A HEAVEN OF THEIR CHOOSING, stories by Joann Smith
(September 22, 2021)

A widow plans her husband’s funeral feeling as much resentment towards him as grief. A mother believes her young son has the DNA of a long-dead ex-boyfriend. A woman becomes obsessed with a drifter who stands in the same spot every day in her neighborhood. A couple grieving a series of miscarriages set out to adopt in China, only to get pregnant again.

In thirteen stories that explore the complexities and messiness of faith, marriage, illness, and grief, Joann Smith’s A Heaven of Their Choosing is a wise debut collection for fans of Grace Paley or Alice Munro.

Joann Smith has published stories in many literary journals. Her work has been anthologized and selected as notable stories of the year by Best American Short Stories. She lives and writes in the Bronx and is most drawn to characters who find the extraordinary in their ordinary lives.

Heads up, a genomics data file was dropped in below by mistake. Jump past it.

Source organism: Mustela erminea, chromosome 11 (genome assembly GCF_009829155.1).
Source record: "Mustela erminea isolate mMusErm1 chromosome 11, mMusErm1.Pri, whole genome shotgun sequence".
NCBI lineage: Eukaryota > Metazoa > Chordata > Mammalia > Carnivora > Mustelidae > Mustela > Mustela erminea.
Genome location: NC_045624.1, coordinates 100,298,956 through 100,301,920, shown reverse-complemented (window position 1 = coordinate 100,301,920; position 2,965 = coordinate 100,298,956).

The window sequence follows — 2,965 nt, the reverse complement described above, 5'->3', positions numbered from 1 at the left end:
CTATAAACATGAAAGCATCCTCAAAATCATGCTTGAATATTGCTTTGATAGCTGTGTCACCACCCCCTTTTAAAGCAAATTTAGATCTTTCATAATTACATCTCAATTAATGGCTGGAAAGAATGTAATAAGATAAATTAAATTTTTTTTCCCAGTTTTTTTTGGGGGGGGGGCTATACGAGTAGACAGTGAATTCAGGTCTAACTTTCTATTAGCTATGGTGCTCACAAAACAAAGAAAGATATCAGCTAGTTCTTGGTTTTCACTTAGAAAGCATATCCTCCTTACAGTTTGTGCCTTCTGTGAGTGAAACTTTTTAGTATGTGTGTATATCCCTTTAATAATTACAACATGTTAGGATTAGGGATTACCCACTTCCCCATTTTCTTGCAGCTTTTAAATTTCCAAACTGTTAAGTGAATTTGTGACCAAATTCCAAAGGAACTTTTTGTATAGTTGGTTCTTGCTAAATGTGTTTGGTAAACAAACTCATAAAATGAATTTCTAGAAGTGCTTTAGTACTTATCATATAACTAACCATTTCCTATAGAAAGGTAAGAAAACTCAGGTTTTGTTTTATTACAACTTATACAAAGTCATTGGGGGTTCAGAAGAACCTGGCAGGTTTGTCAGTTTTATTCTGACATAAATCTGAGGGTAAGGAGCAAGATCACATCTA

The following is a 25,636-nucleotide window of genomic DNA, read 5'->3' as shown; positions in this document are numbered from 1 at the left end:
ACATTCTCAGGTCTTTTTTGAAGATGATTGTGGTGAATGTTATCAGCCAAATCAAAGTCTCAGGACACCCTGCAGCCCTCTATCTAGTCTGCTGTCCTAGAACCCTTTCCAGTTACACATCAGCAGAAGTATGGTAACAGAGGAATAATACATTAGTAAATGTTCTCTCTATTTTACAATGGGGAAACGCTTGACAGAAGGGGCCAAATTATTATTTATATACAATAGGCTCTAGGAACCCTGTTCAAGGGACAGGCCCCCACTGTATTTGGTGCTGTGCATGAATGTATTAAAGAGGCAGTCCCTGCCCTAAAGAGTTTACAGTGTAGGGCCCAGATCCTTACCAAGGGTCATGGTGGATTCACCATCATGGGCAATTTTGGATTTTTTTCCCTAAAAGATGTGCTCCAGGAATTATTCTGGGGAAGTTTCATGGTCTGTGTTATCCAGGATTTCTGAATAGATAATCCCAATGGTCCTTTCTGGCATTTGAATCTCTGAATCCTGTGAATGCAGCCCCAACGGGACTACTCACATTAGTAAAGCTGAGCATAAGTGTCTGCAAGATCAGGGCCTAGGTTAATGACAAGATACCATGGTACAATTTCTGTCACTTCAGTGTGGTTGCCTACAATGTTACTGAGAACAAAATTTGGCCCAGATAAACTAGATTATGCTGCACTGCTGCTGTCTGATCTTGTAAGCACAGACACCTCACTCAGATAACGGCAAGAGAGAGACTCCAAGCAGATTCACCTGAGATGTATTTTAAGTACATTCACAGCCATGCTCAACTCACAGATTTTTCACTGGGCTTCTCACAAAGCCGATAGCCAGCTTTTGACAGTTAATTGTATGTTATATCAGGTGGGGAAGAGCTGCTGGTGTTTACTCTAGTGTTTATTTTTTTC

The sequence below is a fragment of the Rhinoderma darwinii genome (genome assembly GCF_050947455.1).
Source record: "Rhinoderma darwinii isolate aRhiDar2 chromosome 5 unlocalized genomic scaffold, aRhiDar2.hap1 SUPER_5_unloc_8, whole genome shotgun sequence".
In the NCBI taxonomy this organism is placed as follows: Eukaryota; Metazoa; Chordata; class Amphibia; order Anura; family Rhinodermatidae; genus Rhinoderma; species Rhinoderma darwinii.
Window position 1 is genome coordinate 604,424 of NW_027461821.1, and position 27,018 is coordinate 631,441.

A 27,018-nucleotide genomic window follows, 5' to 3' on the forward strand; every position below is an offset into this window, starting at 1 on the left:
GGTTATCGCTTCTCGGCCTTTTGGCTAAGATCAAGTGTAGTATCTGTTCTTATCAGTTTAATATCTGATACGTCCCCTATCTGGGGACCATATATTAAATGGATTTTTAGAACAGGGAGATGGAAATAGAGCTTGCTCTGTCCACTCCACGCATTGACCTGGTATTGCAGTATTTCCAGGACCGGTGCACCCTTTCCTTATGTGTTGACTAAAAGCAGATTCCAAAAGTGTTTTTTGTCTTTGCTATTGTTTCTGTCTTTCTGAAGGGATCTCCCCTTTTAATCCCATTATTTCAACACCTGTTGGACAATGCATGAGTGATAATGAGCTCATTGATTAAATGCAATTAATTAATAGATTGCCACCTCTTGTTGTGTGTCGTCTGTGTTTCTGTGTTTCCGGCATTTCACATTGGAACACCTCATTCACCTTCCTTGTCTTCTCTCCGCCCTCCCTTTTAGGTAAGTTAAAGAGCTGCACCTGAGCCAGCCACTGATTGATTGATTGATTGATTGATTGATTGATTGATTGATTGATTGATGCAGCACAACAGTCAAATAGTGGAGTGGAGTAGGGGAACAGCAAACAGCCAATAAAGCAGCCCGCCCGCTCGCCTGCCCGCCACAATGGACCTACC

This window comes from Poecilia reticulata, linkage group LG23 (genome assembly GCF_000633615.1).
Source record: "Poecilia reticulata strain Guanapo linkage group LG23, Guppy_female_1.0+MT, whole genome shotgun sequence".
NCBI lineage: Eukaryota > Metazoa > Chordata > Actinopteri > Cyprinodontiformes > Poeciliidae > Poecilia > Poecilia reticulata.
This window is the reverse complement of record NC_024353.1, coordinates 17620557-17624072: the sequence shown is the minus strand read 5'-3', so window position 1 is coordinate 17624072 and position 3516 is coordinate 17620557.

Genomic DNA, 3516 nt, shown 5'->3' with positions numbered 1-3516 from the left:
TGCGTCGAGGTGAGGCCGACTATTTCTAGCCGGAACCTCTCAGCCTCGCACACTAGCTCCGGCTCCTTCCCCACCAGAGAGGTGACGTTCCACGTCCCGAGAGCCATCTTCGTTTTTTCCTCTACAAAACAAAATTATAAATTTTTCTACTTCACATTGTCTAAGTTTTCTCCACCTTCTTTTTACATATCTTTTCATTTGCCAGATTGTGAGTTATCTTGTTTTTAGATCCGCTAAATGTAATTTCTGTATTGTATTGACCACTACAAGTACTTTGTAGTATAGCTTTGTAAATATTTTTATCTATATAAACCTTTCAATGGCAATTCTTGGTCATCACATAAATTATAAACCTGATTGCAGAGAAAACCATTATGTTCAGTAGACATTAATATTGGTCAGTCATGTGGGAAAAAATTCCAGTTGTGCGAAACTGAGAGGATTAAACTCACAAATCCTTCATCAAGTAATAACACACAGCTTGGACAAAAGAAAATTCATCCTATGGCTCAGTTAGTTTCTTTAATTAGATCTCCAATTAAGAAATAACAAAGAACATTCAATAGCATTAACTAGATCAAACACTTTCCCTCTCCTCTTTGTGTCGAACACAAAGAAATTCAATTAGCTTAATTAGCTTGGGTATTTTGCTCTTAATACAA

BORDER LESS, a novel by Namrata Poddar

Dia Mittal is an airline call center agent in Mumbai searching for a new life. When her search takes her to America, Dia’s journey into selfhood foregrounds the experiences and perspectives of a transnational brown community of South Asian descent across the class spectrum.  

As the book follows Dia’s migration via call center agents, travel agents, immigrant maids, fashion designers, blue- and white-collar workers in the hospitality industry, junior and senior artists in Bollywood, hustling single mothers, academics, tourists in the Third World, and refugees displaced by military superpowers, among others, they negotiate different life roles and power struggles that are mediated by race, class, gender, nationality, age, and place.

In the novel’s staccato, fragmented form, full of wordplay, Border Less questions the “mainstream” Western novel and its assumptions of good storytelling.

Border Less was a finalist for The Feminist Press’s Louise Meriwether First Book Prize. Chapters from the novel won the Short Story Contest organized by 14th International Conference on the Short Story in English, judged by Bharati Mukherjee and Clark Blaise; the New Asian Writing Prize; and appeared in The Best Asian Short Stories anthology. The opening chapter, in a slightly different form, was published in The Kenyon Review.